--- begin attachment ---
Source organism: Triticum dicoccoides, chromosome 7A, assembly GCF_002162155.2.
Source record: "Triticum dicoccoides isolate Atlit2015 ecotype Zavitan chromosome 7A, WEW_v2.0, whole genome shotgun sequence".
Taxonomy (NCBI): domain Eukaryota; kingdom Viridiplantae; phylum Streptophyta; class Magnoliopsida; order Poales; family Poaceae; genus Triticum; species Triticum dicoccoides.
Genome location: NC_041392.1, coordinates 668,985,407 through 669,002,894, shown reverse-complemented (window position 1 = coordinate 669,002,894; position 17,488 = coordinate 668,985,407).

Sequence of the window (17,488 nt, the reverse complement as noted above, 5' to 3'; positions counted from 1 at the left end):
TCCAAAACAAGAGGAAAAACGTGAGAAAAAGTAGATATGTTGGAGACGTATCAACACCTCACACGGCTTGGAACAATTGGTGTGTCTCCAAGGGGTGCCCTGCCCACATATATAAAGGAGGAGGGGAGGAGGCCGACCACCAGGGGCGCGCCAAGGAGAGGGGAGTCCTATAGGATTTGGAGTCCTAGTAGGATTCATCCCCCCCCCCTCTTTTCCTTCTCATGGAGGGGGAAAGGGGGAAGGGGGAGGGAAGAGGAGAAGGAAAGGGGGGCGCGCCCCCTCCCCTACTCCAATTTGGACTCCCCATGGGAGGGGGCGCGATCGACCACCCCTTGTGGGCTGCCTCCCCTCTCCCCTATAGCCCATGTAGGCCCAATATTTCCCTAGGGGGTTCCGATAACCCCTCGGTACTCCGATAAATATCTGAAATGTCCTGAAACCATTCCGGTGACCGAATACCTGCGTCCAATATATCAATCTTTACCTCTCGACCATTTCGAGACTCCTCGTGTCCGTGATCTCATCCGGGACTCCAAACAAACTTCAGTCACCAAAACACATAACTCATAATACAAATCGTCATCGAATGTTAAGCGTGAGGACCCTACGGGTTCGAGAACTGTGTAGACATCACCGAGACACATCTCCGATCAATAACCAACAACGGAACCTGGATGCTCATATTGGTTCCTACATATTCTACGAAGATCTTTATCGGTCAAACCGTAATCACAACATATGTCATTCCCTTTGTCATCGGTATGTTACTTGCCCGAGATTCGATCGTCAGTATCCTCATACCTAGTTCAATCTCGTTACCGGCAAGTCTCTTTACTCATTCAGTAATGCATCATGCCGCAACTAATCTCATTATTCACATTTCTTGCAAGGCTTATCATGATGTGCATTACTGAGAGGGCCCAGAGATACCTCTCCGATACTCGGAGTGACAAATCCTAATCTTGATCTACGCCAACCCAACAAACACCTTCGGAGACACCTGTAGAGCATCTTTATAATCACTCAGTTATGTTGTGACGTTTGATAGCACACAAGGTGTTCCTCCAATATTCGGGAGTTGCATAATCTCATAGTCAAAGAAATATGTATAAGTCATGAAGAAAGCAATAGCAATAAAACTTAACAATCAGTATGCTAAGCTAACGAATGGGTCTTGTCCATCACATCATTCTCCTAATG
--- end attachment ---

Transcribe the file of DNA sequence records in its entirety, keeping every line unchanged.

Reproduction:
Source organism: Triticum dicoccoides, chromosome 7A, assembly GCF_002162155.2.
Source record: "Triticum dicoccoides isolate Atlit2015 ecotype Zavitan chromosome 7A, WEW_v2.0, whole genome shotgun sequence".
Taxonomy (NCBI): domain Eukaryota; kingdom Viridiplantae; phylum Streptophyta; class Magnoliopsida; order Poales; family Poaceae; genus Triticum; species Triticum dicoccoides.
Genome location: NC_041392.1, coordinates 668,985,407 through 669,002,894, shown reverse-complemented (window position 1 = coordinate 669,002,894; position 17,488 = coordinate 668,985,407).

Sequence of the window (17,488 nt, the reverse complement as noted above, 5' to 3'; positions counted from 1 at the left end):
TCCAAAACAAGAGGAAAAACGTGAGAAAAAGTAGATATGTTGGAGACGTATCAACACCTCACACGGCTTGGAACAATTGGTGTGTCTCCAAGGGGTGCCCTGCCCACATATATAAAGGAGGAGGGGAGGAGGCCGACCACCAGGGGCGCGCCAAGGAGAGGGGAGTCCTATAGGATTTGGAGTCCTAGTAGGATTCATCCCCCCCCCCTCTTTTCCTTCTCATGGAGGGGGAAAGGGGGAAGGGGGAGGGAAGAGGAGAAGGAAAGGGGGGCGCGCCCCCTCCCCTACTCCAATTTGGACTCCCCATGGGAGGGGGCGCGATCGACCACCCCTTGTGGGCTGCCTCCCCTCTCCCCTATAGCCCATGTAGGCCCAATATTTCCCTAGGGGGTTCCGATAACCCCTCGGTACTCCGATAAATATCTGAAATGTCCTGAAACCATTCCGGTGACCGAATACCTGCGTCCAATATATCAATCTTTACCTCTCGACCATTTCGAGACTCCTCGTGTCCGTGATCTCATCCGGGACTCCAAACAAACTTCAGTCACCAAAACACATAACTCATAATACAAATCGTCATCGAATGTTAAGCGTGAGGACCCTACGGGTTCGAGAACTGTGTAGACATCACCGAGACACATCTCCGATCAATAACCAACAACGGAACCTGGATGCTCATATTGGTTCCTACATATTCTACGAAGATCTTTATCGGTCAAACCGTAATCACAACATATGTCATTCCCTTTGTCATCGGTATGTTACTTGCCCGAGATTCGATCGTCAGTATCCTCATACCTAGTTCAATCTCGTTACCGGCAAGTCTCTTTACTCATTCAGTAATGCATCATGCCGCAACTAATCTCATTATTCACATTTCTTGCAAGGCTTATCATGATGTGCATTACTGAGAGGGCCCAGAGATACCTCTCCGATACTCGGAGTGACAAATCCTAATCTTGATCTACGCCAACCCAACAAACACCTTCGGAGACACCTGTAGAGCATCTTTATAATCACTCAGTTATGTTGTGACGTTTGATAGCACACAAGGTGTTCCTCCAATATTCGGGAGTTGCATAATCTCATAGTCAAAGAAATATGTATAAGTCATGAAGAAAGCAATAGCAATAAAACTTAACAATCAGTATGCTAAGCTAACGAATGGGTCTTGTCCATCACATCATTCTCCTAATG